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China’s Informal Institutions: the Case of Private Enterprise in Wenzhou
Tianyue Ma , Catholic University, USA
The private enterprises have been growing at a rapid pace during the last 20 years in China. The private sector now accounts for 62 percent of the total economic activity, contributing 71 percent of gross industrial output (China’s Bureau of Statistics, 2008). Despite this impressive growth, the private sector is still facing formal institutional restrictions, such as limited state bank loans, heavy tax burdens, higher requirement for registration and licensing, competitions from state-owned counterparts, and so on (Bramall, 2008). The survival and prosperity of private enterprises, to some extent, have to resort to the adaptive informal strategies by bending governmental rules. One of the Chinese cultural byproducts, guanxi, that is, an interpersonal network, plays a significant part in this process. Previous research has shown that guanxi, especially the patron-client ties, can help entrepreneurs reduce potential risks, facilitate business transactions, create alternative financing channels, and promote business success (Leung and Wong, 1995).
In this study, I use Wenzhou, a major city in southeastern Zhejiang province, well known for its prosperous private industries, as a case to examine how adaptive informal institutions work in the Chinese business and political arenas, and how the informal actions encroach and change the formal ones. With a population of 7,645,700 in 2007 situated in a mountainous region, Wenzhou has 2 satellite cities and 6 counties. Dubbed as the “birthplace” of the Chinese private economy, Wenzhou has been the first to establish individual and private enterprises as well as shareholding companies, serving as a successful model for vibrant business activities. The analysis of this typical case can provide us with a lens of the institutional environment in southeast China, and analyze the nature of China’s ongoing transition.
Theoretical Framework: the Dynamics between Formal and Informal Institutions in China
Research on institutional transformations has been focused on not only the drastic driving forces that shift the developmental direction of a given political system, such as revolutions, wars, foreign invasions, and economic crises, , but also those gradual, incremental changes that take place in ordinary periods, where theories of sequencing and institutional layering give causal explanations on institutional changes from a structural or behavioral perspective.
To explain regime durability and changes, Pierson (2004) distinguishes two types of path dependency: “self-reinforcing event sequences” and “non-reinforcing event sequences”. The former refers to an enduring power effect of political institutions that have been established by political authorities in the earlier formative period, and the latter refers to certain reactive events that occur later and as a result, diverge the original direction of the earlier developmental trajectory. While the first type might explain much of the institutional continuity, the second type provides plausible interpretation on nonlinear development path and institutional changes (Pierson, 2004).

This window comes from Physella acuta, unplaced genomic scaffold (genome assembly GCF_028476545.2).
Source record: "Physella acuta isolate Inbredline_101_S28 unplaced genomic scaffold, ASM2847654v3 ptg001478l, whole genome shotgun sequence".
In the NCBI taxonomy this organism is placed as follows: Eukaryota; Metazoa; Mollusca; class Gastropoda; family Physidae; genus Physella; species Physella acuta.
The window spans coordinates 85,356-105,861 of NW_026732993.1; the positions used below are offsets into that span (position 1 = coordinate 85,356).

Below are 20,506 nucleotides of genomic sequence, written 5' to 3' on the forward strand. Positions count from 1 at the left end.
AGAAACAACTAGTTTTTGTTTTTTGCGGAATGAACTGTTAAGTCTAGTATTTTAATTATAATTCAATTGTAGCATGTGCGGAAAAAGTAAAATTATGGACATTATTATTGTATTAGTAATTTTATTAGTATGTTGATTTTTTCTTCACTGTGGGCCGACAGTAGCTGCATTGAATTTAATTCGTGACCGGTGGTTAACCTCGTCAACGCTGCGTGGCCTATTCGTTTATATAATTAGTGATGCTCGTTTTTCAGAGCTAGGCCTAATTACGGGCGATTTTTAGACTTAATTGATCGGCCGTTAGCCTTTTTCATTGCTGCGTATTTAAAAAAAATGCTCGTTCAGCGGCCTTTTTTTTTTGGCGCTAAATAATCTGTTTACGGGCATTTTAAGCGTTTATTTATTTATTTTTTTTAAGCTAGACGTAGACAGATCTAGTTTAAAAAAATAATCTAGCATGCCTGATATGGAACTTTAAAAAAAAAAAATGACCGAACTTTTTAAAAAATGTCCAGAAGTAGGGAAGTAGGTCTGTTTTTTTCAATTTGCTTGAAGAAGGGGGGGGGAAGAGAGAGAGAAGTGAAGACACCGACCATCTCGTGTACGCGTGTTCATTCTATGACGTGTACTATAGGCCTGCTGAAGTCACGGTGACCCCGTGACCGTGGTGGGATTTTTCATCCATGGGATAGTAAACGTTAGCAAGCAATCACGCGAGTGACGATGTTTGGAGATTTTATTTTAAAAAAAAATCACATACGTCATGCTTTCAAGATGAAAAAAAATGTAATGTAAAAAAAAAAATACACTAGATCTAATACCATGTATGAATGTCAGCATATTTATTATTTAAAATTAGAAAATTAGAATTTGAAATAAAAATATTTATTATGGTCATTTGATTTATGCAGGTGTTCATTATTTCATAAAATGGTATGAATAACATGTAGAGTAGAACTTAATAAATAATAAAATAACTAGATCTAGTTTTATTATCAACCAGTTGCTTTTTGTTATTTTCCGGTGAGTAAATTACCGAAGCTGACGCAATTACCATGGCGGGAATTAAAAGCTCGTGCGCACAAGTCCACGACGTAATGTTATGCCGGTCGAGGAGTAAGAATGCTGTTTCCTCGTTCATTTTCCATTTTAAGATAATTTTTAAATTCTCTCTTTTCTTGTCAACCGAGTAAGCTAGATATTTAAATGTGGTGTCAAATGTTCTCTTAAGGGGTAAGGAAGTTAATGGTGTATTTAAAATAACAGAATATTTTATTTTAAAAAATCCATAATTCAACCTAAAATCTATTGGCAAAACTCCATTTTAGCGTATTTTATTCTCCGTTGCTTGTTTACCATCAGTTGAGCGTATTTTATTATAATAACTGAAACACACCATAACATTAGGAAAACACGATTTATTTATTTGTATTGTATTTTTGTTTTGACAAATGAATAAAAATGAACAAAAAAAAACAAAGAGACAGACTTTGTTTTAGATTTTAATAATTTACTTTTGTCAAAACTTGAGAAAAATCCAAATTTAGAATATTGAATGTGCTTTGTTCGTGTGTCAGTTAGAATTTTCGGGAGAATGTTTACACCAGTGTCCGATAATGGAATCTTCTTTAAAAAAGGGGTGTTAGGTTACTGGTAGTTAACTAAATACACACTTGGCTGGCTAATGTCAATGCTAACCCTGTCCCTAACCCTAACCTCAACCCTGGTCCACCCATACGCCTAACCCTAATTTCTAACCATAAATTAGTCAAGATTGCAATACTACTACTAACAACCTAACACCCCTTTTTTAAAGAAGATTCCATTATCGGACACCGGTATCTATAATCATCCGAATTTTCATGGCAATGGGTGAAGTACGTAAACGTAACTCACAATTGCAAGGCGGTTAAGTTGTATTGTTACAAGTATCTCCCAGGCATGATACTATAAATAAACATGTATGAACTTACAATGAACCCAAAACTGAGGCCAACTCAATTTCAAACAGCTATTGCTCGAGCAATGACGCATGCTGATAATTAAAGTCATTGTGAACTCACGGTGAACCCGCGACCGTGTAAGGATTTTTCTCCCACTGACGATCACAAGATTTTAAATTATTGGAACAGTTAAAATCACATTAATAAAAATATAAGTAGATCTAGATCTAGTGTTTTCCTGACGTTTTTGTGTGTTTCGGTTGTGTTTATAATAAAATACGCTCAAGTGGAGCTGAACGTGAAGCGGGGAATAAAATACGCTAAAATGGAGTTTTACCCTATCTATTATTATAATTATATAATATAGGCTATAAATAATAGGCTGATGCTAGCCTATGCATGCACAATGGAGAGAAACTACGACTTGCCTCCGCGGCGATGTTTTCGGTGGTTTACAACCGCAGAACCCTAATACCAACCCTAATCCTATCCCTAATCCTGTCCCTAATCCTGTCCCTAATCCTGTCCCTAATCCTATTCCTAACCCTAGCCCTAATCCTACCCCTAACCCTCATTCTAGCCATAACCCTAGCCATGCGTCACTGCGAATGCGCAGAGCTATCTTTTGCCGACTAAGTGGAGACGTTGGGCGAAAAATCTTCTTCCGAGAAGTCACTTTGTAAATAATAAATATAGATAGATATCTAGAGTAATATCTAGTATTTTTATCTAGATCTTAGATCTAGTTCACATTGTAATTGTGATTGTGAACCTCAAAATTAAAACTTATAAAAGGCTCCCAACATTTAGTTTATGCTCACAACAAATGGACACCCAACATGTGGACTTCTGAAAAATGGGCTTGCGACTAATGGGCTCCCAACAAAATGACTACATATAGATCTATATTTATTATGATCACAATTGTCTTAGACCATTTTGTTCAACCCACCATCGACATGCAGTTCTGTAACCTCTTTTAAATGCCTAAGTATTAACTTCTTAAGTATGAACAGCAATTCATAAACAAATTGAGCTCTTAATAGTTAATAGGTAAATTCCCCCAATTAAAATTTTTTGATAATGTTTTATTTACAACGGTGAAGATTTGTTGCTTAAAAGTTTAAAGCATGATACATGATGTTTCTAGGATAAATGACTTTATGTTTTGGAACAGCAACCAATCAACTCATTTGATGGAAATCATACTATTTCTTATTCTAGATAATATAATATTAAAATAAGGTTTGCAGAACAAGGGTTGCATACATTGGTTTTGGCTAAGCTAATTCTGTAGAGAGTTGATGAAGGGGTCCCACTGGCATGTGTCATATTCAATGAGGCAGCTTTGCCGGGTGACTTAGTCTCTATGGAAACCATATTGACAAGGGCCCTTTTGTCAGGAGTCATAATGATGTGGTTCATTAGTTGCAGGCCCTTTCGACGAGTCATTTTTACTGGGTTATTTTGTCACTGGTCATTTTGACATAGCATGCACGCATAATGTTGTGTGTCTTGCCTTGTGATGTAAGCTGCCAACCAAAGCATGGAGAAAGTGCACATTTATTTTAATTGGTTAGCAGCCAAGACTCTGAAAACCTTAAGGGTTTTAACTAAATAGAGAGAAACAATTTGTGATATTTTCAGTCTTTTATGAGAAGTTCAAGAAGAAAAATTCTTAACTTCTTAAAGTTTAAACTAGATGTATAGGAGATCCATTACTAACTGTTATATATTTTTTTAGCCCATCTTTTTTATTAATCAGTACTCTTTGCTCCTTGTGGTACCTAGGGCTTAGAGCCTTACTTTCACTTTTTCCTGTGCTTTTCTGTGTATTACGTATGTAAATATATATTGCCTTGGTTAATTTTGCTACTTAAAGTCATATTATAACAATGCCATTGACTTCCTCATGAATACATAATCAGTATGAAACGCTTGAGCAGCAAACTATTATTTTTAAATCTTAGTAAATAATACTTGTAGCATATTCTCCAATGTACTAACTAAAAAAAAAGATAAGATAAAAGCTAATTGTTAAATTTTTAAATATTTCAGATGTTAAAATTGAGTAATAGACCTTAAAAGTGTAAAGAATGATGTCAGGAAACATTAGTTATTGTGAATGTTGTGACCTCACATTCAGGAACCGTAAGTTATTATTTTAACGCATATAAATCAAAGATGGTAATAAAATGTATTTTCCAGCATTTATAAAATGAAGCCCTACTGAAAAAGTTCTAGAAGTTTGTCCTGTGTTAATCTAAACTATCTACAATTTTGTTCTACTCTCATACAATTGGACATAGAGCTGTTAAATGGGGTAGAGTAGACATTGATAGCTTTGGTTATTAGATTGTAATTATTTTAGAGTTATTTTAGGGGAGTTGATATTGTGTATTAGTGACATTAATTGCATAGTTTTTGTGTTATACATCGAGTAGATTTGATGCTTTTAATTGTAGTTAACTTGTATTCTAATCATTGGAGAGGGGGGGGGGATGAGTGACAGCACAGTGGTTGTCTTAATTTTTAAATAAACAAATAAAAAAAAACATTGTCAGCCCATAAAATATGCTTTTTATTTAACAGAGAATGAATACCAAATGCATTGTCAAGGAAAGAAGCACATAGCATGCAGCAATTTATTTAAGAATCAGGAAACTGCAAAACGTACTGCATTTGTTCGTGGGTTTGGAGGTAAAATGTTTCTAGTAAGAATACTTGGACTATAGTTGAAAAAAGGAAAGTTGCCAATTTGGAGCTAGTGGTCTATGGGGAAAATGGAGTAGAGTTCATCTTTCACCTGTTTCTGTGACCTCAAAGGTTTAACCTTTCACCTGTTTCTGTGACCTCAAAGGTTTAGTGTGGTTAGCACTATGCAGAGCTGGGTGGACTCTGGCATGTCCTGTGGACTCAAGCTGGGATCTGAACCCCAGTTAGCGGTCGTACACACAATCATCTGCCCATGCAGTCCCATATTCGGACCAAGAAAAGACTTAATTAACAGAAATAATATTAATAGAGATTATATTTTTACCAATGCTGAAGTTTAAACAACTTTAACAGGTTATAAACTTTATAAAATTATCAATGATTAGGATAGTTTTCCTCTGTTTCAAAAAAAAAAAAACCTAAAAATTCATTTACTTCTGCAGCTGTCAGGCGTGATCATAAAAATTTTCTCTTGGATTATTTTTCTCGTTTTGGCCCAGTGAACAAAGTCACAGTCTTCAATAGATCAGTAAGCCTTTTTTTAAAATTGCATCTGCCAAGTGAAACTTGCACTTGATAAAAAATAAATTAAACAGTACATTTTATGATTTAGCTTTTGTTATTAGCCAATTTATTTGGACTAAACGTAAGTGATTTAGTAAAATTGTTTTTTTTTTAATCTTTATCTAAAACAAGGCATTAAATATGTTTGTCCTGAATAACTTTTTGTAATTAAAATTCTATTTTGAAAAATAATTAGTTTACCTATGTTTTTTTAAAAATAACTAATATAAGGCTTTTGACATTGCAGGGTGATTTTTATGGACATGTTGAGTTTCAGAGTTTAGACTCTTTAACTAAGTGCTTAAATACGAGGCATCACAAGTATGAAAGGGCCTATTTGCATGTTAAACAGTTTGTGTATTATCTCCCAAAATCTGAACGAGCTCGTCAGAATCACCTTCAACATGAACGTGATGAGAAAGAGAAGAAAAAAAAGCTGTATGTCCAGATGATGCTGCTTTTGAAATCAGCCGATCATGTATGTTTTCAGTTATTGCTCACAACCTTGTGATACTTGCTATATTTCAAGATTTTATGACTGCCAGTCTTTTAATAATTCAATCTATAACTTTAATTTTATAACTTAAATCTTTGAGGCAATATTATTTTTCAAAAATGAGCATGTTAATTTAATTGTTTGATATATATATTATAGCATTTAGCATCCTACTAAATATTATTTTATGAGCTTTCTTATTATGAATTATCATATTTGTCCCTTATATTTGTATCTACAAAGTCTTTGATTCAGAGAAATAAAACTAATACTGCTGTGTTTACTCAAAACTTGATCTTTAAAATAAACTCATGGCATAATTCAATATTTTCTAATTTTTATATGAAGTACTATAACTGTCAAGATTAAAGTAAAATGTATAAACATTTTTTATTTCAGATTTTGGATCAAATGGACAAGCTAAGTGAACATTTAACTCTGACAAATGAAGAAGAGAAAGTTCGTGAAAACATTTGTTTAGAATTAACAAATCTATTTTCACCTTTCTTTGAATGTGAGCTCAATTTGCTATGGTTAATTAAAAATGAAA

Moreover, the theory of sequencing explains institutional change from a structural point of view, while the theory of institutional layering interprets the transformation issue in terms of behavior. This theory views the society as a configuration composed of a variety of institutions, where actors are very much likely to have conflicting interests and the relations between different institutions might be inconsistent. When there is “friction among multiple political orders”, “significant extraordinary political change” might happen (Lieberman, 2002). Thus, important institutional transformations might occur in ordinary interactions between individual actors.
Incorporating both theories of sequencing and institutional layering, Tsai (2007) proposes an informal institutional approach to understand the ongoing institutional transformation in China (Tsai, 2007). In his observations of the development of the private sector in China, he argues that those top-down decisions that are apparently dictated by the official organs are very likely to result from a lagged reaction to everyday interactions among various grassroots actors. Because of the enduring power effect, the established formal institutions, known for the official rules, regulations, policies and legal procedures, have constrained “the range of officially permissible behavior”. Yet in practice, the inconsistency of the formal institutions and the loopholes of the mandates make infringement and adjustment viable. Actors from multilayered institutional environment usually use adaptive strategies to transcend the scope of formal institutions and thus form alternative living space called “adaptive informal institutions”. In China, because of the discouragement from formal institutions, economic actors and local officials have to resort to adaptive informal institutions to promote development of the private enterprises—usually in ways of satisfying “new licensing and financing needs”, “changing relations with workers”, and creating “new opportunities for generating revenue.” By this means, formal institutions are transgressed and distorted over and over again (Tsai, 2007).